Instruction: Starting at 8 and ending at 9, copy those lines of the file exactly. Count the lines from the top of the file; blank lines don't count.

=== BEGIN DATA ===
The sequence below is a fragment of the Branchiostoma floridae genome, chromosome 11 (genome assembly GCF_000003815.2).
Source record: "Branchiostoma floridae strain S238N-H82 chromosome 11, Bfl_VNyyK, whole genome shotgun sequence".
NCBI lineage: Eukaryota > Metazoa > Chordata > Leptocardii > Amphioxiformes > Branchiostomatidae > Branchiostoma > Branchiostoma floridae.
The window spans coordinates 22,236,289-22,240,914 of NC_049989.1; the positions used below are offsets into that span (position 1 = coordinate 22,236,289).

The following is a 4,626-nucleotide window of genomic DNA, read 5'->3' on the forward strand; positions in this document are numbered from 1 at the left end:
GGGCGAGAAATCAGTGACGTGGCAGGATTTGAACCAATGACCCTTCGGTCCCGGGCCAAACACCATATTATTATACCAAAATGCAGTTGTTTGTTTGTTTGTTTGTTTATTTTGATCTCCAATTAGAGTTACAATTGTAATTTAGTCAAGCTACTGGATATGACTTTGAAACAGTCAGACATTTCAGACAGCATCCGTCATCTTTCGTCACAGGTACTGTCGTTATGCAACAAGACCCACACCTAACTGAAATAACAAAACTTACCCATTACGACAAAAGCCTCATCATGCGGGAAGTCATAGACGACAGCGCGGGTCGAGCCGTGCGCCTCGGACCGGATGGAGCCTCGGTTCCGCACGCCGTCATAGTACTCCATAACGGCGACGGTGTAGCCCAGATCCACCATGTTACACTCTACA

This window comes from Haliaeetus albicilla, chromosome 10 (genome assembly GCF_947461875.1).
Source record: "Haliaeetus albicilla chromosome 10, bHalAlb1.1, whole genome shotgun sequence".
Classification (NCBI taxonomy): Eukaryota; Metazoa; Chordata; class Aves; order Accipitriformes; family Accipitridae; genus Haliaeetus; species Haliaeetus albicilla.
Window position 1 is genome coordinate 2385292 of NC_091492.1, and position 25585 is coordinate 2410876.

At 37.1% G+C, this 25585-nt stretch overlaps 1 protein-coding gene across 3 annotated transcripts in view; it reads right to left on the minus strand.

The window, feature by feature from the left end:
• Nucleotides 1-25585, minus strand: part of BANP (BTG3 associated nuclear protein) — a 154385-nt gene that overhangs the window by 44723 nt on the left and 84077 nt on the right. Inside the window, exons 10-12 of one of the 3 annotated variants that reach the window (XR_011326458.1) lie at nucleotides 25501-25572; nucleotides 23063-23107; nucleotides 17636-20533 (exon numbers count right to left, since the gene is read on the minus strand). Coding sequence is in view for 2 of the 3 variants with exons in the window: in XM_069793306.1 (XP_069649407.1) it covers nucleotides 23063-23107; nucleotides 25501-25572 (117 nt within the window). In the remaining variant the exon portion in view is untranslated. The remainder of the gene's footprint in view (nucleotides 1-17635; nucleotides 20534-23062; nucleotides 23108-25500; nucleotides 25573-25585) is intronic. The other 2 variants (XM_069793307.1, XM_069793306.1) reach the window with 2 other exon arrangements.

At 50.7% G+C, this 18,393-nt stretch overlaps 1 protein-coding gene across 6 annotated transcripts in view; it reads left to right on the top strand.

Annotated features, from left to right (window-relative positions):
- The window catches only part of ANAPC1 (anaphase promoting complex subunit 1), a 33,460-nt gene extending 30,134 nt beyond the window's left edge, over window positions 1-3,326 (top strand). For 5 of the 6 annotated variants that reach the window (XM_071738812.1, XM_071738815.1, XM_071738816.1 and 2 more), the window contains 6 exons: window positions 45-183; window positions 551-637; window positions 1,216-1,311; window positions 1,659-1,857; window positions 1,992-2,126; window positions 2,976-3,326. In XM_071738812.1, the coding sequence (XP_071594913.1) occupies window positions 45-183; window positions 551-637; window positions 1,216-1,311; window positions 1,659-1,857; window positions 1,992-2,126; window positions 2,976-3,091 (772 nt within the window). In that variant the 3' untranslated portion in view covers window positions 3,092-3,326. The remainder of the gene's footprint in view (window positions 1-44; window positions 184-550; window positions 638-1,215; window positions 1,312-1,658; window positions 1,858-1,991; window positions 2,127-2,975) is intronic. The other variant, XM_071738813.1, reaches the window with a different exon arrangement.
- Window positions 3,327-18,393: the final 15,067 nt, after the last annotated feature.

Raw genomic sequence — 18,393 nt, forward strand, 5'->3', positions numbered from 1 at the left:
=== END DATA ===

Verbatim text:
Source record: "Haliaeetus albicilla chromosome 10, bHalAlb1.1, whole genome shotgun sequence".
Classification (NCBI taxonomy): Eukaryota; Metazoa; Chordata; class Aves; order Accipitriformes; family Accipitridae; genus Haliaeetus; species Haliaeetus albicilla.